Let us take the challenge of attempting to build cities, from this comfortable room, now more isolated from the outside world, in these strange times. Without any vain attempt, as the engineer wrote, to become an expert in the matter. On top of that, these are really the first steps at the trade, with still no competition with other builders, no interaction with other cities, on my own, alone. Well, not entirely! Dale, the Bot, will be around, developing his own city.

The city memories are being put into writing one day after, another day, a gray one, the rain pattering against the roof, the same room, the same isolation, now without Dale, who has retreated into his own bot world, with the band James playing in the background, the music, a constant across time.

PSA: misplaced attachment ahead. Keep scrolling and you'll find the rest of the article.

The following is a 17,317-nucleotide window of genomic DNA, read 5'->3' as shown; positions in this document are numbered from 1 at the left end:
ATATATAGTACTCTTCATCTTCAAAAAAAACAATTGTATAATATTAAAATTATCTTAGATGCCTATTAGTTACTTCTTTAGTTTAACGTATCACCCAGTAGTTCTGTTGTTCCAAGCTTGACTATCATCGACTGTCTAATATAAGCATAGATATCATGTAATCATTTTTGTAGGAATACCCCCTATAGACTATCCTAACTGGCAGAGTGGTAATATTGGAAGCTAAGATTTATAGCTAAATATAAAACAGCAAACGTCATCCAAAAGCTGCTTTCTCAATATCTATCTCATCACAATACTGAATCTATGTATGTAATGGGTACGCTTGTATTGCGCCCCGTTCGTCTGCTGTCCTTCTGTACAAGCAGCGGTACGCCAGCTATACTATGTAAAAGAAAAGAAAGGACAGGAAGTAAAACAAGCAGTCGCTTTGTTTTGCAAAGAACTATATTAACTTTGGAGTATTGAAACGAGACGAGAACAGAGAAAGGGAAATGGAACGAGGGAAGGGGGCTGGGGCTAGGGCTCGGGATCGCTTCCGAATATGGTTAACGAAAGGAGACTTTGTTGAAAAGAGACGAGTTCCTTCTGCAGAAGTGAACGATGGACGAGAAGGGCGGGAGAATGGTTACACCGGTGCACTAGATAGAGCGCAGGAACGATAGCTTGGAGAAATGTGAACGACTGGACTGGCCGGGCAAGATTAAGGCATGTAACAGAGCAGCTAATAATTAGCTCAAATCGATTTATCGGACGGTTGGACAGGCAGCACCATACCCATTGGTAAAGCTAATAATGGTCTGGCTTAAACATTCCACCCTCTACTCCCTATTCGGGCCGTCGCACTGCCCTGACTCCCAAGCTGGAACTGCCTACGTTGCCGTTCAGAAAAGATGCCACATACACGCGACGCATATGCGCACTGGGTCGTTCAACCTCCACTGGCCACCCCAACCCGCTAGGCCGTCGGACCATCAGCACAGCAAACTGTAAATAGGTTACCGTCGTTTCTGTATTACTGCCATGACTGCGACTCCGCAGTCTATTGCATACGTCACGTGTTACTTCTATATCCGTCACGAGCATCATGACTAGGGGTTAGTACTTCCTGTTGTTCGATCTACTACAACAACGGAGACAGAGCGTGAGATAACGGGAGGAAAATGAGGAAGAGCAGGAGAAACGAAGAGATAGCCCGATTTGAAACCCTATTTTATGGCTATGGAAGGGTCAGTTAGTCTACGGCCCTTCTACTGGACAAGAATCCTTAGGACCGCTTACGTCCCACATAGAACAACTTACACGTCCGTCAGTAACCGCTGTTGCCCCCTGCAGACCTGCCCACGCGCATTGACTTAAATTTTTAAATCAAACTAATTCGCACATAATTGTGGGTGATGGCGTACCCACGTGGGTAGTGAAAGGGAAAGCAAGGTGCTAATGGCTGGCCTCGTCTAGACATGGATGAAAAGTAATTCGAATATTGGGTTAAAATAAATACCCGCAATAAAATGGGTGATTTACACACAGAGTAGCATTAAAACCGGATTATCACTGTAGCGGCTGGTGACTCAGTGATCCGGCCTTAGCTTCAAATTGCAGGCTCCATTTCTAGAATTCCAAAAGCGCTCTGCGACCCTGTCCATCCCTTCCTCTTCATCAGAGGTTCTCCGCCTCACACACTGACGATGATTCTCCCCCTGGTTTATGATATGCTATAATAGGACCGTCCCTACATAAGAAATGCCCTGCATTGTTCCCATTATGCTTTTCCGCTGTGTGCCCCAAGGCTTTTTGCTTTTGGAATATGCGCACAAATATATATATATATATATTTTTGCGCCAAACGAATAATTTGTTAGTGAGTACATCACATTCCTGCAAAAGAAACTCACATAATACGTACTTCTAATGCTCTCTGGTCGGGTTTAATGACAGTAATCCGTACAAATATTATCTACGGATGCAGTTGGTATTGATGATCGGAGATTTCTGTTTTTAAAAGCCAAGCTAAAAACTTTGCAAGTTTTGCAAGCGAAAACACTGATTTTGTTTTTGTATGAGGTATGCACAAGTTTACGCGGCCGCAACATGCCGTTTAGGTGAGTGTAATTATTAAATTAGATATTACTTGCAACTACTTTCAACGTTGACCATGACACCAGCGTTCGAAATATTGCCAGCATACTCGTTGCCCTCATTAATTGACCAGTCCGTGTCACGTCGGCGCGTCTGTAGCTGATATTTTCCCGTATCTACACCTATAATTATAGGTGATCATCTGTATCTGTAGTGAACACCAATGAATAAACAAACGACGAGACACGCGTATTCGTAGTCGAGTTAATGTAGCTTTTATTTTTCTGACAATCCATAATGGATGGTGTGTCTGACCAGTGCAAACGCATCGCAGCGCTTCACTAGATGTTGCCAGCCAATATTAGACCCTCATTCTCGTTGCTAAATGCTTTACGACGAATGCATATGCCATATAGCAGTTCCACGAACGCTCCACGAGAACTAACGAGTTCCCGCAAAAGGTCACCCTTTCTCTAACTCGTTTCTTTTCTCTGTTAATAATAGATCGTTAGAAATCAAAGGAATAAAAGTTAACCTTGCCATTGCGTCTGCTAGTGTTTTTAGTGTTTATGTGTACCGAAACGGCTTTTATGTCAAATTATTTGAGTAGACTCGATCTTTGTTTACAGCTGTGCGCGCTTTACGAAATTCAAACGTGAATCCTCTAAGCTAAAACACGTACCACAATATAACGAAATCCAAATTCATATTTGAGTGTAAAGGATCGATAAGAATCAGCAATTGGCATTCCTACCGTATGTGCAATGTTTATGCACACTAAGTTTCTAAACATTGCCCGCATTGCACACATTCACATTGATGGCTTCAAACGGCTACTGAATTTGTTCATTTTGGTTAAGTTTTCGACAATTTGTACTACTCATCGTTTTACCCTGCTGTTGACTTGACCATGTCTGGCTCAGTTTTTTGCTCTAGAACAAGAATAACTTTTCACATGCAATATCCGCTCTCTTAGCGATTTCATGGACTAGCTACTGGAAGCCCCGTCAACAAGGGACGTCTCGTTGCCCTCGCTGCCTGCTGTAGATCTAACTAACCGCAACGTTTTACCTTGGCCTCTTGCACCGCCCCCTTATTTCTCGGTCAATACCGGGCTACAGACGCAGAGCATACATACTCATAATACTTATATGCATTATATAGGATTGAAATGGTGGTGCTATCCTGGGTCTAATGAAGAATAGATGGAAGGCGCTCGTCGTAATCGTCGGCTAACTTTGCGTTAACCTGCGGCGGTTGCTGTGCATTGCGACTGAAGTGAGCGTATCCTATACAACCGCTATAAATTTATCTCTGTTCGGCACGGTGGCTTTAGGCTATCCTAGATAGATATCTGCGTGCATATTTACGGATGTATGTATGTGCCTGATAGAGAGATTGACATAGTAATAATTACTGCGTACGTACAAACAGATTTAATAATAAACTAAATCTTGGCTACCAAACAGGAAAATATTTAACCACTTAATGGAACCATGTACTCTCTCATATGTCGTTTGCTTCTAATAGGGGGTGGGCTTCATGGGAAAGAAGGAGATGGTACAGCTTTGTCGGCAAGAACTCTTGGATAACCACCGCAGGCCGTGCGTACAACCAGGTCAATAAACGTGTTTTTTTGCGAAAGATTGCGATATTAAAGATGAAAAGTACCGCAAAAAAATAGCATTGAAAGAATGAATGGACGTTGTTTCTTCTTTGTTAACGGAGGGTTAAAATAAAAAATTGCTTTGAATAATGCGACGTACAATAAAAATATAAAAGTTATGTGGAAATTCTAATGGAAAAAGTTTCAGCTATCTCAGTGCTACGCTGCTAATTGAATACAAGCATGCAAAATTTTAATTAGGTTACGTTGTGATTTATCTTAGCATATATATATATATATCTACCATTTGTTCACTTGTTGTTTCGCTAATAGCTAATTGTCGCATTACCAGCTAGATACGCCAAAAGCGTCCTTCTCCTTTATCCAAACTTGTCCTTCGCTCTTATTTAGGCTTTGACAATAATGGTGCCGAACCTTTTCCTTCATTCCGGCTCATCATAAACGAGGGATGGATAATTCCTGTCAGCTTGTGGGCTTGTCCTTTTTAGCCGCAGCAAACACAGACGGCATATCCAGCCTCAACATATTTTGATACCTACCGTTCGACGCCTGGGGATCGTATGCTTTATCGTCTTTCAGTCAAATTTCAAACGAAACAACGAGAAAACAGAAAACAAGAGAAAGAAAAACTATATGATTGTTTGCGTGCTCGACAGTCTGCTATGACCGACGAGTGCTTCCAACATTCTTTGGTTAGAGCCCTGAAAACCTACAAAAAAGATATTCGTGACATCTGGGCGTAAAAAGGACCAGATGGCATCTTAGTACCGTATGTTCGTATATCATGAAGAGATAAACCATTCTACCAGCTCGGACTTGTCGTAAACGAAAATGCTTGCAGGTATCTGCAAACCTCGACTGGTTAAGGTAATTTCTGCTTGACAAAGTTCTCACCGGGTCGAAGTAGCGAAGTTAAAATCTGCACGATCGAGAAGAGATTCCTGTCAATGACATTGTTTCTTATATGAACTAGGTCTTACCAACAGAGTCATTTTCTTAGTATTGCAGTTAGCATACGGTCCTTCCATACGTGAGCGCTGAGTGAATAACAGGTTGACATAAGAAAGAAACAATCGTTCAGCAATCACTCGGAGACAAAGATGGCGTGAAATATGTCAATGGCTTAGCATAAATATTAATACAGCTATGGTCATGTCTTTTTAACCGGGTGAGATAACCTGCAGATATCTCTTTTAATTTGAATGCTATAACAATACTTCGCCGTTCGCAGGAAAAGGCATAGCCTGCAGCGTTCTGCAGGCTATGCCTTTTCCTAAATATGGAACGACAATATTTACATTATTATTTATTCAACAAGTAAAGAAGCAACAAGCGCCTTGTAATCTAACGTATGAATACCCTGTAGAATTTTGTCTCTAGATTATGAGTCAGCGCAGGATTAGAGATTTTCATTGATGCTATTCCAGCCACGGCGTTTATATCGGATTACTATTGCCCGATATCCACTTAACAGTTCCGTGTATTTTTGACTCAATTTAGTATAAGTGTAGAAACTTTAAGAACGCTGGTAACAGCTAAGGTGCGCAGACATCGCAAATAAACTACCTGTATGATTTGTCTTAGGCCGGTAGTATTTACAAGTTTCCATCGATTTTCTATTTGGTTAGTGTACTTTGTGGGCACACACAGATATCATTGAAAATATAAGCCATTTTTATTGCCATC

The initial outline of the city encompassed the suburbs, a community park and a heavy factory.

The future residential growth of the cities was anticipated from the start, and is visible during the first development phase, welcoming the Homeowner’s Association, the first offices, duly supported by a business supply store, two lakes, introducing a separation from the industrial zone, and a landfill next to the factory.

The generated activity allowed for an overall average income, there were no problems whatsoever with cash flow, and there was a small population growth.




"And then came the schools", as in the Telegraph Road, sung by Dire Straits, a museum next to them, and another residential area, bringing more people into the city, expanding to the east, where the water surface was also increased.




The school and residential area continued to expand, now with a middle school, a hostel, a bed & breakfast, and a retirement village.